Open Your Hands

Last month there was a request on the forums for a column about opening your hand. It’s taken me a few weeks to decide exactly what to write because this subject is completely debatable even between seasoned pros. Even after tournament hands, veterans will discuss over a few beers which tiles they should have called and perhaps which ones they shouldn’t have. So today I’ll take a stab at the subject, but we’ll certainly only be scratching the surface.

My first piece of advice is, don’t open your hand. Don’t pon, don’t chow and don’t call open quads. Aim for Reach and get your Hidden Doras (ura-dora).

Now, I can’t expect that you will really listen to that little piece of advice, but let me back it up a little bit. Most people learn mahjong in steps. First you learn how to make a hand, next you learn a few Hand Points (yaku) and that’s when you’re calling loads of tiles. The step after that will be to learn and aim for the bigger hands. This is where you should stop calling tiles just to get that single Hand Point. Playing your hand closed is not always optimal, but it’s an important part of your training and gives you time to think about the game itself and your own strategies.

Alright, now I suppose you expect me to tell you the next step, when to open your hand. If you want to ignore all that I’ve written above and call tiles anyway, then fine. We’ll start this month with some basic guidelines. Popular and well-respected comic artist Masayuki Katayama (I’ll bet you’ve read his name before) starts in his first volume of Obaka Meeko, story 4, with a section on opening your hand. There are 2 points in that story that I’d like to bring to your attention.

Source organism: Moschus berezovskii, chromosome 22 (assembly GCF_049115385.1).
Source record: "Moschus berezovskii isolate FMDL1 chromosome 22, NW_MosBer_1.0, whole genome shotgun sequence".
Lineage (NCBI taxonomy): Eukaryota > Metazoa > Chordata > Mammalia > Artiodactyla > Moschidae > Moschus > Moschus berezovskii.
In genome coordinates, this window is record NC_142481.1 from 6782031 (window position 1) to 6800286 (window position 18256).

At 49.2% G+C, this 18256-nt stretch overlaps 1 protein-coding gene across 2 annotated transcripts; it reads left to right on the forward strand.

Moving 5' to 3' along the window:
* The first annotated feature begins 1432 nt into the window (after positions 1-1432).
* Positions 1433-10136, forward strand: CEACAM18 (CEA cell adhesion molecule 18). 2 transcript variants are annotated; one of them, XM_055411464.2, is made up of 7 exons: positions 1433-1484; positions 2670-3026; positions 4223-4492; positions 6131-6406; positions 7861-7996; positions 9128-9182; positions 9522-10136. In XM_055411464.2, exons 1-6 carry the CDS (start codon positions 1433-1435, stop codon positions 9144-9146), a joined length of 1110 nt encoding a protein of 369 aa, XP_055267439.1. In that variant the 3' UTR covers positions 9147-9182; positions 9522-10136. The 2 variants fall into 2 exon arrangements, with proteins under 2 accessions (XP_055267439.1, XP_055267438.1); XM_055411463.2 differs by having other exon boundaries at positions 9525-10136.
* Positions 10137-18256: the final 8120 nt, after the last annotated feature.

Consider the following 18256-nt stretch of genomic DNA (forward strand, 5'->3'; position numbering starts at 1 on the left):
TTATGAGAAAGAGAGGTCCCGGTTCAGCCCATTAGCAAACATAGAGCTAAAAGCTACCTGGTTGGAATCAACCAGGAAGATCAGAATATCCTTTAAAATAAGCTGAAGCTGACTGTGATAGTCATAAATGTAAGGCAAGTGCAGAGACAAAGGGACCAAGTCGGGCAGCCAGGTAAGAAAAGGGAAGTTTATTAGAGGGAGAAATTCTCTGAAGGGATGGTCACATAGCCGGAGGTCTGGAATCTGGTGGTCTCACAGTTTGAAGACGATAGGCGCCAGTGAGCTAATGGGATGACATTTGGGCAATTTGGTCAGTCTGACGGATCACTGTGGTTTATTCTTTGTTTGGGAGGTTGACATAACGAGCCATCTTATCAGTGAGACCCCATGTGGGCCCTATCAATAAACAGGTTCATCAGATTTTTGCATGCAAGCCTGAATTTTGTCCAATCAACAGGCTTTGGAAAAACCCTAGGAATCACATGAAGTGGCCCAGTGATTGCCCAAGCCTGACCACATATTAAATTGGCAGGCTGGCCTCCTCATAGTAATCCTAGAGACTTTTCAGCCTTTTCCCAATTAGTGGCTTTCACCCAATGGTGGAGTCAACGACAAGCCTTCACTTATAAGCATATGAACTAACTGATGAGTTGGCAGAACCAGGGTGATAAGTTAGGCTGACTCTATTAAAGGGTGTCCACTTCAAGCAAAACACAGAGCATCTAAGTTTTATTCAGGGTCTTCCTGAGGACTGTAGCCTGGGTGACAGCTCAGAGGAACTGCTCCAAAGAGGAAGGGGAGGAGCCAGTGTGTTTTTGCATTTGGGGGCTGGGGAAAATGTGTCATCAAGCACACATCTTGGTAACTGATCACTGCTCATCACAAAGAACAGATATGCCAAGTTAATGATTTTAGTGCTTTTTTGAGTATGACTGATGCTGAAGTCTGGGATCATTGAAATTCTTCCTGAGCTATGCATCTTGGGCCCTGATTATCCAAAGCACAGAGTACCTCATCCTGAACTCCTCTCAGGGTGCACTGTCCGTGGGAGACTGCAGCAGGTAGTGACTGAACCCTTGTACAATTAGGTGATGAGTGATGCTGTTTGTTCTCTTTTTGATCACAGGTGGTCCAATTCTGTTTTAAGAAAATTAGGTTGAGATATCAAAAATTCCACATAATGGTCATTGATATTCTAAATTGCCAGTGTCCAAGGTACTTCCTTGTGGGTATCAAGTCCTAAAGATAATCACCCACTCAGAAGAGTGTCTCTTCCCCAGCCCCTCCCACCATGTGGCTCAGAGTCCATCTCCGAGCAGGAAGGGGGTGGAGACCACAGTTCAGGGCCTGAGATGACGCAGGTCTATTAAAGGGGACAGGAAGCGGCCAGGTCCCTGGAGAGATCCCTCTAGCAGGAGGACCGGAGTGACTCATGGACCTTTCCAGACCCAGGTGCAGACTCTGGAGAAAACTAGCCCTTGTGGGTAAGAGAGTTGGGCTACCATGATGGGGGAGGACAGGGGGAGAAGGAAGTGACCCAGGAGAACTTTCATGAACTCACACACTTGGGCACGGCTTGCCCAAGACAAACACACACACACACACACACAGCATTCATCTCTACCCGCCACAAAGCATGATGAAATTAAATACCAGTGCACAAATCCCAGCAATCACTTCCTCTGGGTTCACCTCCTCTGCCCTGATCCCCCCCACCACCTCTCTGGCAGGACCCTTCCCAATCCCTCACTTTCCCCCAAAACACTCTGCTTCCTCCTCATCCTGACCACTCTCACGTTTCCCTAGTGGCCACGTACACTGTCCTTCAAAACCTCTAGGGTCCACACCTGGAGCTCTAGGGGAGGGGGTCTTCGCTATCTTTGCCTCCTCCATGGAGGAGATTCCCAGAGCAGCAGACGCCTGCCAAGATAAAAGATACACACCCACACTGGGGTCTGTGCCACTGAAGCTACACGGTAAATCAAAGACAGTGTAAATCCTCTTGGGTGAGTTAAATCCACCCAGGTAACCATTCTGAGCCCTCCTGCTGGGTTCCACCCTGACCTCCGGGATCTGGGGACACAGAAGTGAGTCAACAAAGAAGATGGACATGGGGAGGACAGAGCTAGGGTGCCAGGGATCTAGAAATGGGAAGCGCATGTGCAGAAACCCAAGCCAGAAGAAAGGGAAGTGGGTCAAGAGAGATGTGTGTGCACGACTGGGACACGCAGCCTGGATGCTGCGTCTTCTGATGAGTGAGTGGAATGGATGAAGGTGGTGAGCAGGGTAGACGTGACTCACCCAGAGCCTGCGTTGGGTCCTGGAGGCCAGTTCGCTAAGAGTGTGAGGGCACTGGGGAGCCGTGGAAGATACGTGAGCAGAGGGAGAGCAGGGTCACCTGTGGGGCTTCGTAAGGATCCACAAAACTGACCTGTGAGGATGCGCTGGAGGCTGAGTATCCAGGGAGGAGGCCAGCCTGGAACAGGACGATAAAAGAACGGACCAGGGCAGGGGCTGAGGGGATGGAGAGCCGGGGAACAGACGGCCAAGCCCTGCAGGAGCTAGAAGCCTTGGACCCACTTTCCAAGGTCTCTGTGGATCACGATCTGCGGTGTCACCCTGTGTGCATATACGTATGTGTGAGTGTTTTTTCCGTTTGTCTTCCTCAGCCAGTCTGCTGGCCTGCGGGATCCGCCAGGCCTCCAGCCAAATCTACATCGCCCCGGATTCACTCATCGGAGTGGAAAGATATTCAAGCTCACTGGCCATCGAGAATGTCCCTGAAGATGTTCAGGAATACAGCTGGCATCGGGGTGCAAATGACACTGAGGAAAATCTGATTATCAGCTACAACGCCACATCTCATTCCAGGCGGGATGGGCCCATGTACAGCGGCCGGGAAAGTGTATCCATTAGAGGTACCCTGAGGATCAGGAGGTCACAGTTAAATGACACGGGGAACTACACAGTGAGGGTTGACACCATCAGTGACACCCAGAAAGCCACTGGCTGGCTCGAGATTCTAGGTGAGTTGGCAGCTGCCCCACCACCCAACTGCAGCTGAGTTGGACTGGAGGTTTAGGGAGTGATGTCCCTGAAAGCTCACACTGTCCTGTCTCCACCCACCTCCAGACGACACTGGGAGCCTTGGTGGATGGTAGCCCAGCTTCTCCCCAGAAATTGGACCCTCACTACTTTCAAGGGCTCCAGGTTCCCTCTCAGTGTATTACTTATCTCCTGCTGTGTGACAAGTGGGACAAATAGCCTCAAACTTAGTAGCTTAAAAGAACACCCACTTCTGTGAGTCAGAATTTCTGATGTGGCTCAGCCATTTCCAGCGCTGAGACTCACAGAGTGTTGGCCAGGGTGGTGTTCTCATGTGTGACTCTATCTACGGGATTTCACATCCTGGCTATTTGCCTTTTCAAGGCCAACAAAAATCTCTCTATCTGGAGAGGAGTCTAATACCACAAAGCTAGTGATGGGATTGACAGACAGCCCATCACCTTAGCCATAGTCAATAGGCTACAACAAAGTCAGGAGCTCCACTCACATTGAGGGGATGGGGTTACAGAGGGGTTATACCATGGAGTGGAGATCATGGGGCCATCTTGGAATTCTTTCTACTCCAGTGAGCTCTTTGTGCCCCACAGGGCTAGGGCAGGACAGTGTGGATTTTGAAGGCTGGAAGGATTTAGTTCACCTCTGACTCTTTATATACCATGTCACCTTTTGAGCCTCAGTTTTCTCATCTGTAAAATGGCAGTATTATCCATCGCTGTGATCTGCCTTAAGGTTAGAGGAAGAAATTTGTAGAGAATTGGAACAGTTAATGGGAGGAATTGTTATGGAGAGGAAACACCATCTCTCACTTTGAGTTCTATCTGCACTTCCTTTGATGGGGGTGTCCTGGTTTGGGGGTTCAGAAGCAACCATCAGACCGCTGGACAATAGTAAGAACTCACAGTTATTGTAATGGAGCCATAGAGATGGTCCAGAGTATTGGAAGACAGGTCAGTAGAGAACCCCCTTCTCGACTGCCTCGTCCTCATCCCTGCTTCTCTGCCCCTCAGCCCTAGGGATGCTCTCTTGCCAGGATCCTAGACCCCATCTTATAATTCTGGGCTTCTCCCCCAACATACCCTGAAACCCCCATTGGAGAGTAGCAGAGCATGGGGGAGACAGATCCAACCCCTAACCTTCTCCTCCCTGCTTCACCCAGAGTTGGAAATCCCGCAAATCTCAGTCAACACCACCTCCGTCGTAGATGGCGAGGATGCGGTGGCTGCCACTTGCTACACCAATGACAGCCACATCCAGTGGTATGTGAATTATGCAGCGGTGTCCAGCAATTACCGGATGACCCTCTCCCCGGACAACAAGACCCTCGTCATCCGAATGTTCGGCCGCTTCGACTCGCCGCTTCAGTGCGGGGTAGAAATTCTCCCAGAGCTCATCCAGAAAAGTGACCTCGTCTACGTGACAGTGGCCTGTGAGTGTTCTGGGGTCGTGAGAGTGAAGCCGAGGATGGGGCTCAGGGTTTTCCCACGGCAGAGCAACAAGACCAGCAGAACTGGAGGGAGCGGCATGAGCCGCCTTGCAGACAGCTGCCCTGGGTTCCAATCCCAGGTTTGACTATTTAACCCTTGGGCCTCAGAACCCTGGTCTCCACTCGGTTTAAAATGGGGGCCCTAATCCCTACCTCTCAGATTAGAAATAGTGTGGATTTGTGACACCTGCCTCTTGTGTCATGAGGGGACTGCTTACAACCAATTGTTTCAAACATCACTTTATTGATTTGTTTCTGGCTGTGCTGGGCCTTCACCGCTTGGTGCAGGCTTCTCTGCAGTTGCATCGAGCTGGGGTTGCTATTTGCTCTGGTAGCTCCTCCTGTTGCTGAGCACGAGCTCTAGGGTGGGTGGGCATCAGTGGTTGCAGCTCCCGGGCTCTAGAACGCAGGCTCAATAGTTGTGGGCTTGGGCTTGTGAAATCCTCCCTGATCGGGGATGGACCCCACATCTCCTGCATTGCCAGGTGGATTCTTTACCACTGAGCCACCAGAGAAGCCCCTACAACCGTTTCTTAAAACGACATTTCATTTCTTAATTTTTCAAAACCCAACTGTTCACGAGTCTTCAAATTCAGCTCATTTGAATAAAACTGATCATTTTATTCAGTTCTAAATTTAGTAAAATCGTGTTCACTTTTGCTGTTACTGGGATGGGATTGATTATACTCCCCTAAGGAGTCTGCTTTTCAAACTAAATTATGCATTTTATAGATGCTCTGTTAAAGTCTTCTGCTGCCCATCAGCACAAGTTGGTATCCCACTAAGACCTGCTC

The first is to call from the bottlenecks whenever possible, meaning that you should leave your open-ended waits for later. For example if you have both 二四 and 34 in your hand and you’ve decided it’s a calling hand, try to let the 2 and 5 that the player to your left discards go. Later when the other players see your open hand, they might even assume that you didn’t want the 2 or the 5 since you ignored the chow-option before.

Regarding whether or not to call tiles, Katayama has 2 criteria: the hand should be either fast or high-scoring. He says that you should never call tiles for a cheap hand that is still many tiles away from Ready. Of course, if your hand satisfies both of these conditions, then you should be calling from the start. I’ll leave you with one example of each situation and we will continue this conversation in a future column.

Don’t Call: (East Round)

Call for Speed:

Call for Score: (East Round, Dealer, Dora: )

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